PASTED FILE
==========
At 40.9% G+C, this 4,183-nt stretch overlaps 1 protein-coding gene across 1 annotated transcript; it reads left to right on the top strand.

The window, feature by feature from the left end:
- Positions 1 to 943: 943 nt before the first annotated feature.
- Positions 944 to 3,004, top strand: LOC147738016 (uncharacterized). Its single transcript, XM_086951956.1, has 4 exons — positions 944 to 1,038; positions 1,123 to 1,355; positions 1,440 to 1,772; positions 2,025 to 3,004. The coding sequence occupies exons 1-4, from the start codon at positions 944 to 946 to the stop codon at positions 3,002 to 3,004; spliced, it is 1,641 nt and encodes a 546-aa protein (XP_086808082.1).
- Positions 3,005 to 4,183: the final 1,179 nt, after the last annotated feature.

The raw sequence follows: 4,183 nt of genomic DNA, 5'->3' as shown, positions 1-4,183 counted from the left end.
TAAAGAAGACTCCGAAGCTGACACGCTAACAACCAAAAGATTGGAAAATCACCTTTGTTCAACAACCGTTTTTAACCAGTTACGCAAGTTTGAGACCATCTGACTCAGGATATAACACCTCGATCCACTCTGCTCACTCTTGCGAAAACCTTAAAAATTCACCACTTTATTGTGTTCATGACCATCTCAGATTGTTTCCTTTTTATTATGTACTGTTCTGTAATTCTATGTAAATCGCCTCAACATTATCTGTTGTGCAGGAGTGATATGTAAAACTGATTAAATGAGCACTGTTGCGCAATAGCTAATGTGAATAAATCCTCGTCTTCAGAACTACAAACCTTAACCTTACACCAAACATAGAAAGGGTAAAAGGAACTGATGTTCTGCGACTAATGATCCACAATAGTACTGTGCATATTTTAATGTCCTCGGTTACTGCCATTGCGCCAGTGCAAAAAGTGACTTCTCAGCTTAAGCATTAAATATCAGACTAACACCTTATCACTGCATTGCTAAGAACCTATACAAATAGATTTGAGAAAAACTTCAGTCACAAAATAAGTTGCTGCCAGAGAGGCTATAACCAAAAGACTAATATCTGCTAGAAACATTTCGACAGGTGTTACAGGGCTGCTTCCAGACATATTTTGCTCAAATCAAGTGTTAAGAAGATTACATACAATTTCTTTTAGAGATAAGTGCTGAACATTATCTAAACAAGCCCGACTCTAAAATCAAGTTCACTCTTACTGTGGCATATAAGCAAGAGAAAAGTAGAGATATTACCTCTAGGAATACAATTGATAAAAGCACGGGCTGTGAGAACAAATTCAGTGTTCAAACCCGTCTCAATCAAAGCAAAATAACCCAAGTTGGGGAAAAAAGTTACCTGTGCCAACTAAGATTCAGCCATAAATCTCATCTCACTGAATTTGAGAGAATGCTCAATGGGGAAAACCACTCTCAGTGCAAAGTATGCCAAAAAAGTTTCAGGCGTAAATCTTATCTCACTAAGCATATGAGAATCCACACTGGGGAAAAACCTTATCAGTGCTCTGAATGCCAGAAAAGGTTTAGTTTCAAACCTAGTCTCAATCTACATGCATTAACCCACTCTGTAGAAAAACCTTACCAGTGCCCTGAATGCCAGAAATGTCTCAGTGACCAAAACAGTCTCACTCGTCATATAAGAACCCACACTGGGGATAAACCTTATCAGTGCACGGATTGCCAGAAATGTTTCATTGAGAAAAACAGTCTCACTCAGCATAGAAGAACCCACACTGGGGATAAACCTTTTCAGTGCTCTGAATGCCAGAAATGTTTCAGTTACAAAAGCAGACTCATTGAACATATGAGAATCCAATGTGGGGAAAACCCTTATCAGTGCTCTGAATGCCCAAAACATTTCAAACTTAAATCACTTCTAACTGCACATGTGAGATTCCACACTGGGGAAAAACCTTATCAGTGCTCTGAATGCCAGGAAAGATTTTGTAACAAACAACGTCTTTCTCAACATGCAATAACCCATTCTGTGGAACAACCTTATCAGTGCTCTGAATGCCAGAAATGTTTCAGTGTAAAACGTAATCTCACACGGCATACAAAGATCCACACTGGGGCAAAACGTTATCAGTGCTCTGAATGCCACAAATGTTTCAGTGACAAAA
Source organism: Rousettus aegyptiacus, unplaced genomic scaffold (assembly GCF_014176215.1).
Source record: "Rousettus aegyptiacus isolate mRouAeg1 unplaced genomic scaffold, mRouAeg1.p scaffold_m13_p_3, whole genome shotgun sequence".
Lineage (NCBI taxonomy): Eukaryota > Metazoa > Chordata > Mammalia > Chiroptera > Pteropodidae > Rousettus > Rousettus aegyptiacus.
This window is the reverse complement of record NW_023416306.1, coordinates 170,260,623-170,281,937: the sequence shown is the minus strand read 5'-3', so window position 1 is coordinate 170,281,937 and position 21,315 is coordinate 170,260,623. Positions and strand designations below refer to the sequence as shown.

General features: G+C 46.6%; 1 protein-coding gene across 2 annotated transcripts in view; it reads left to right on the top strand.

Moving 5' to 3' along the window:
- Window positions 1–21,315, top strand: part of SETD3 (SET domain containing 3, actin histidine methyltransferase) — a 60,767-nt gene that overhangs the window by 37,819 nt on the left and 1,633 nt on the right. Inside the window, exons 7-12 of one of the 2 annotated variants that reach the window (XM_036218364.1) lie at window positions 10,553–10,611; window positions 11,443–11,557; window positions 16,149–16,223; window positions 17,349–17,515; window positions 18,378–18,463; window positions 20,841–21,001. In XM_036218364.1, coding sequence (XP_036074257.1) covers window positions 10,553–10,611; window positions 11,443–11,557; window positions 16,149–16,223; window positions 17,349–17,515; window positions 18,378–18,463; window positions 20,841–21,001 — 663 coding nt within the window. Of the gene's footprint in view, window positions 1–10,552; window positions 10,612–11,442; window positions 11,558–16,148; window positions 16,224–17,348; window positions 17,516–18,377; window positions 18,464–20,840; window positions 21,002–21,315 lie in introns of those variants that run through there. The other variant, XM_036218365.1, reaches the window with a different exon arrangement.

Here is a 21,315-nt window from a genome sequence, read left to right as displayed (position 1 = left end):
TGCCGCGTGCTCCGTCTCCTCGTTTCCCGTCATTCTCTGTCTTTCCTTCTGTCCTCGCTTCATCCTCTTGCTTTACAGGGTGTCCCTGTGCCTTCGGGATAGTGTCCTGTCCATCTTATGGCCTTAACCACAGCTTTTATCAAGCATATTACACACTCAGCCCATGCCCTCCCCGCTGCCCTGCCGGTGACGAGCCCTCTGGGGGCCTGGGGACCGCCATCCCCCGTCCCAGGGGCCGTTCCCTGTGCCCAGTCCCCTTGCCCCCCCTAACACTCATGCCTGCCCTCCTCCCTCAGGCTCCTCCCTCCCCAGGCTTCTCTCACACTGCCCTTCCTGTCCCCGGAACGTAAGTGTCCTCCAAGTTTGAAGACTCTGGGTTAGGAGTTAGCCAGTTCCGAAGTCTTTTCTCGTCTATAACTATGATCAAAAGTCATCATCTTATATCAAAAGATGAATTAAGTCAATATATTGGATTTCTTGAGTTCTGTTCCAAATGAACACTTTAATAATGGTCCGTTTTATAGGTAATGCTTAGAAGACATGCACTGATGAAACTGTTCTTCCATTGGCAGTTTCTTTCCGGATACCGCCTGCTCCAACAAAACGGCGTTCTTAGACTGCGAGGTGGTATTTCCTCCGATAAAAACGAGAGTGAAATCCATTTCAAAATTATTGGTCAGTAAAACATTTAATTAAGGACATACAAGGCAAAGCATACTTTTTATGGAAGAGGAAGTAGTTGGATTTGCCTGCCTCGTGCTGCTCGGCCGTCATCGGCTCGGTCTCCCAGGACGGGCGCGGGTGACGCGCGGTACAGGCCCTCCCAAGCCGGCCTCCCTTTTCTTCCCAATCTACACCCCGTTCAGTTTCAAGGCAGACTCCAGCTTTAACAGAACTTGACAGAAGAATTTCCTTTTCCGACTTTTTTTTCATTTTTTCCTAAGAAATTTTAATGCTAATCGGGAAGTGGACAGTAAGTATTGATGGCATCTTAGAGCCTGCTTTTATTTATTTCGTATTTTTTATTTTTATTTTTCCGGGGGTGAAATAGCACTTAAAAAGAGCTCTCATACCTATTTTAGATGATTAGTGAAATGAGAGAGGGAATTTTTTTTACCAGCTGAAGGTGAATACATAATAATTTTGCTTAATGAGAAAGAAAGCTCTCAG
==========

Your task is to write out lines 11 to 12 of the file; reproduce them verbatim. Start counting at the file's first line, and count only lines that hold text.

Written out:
This window is the reverse complement of record NW_023416306.1, coordinates 170,260,623-170,281,937: the sequence shown is the minus strand read 5'-3', so window position 1 is coordinate 170,281,937 and position 21,315 is coordinate 170,260,623. Positions and strand designations below refer to the sequence as shown.

General features: G+C 46.6%; 1 protein-coding gene across 2 annotated transcripts in view; it reads left to right on the top strand.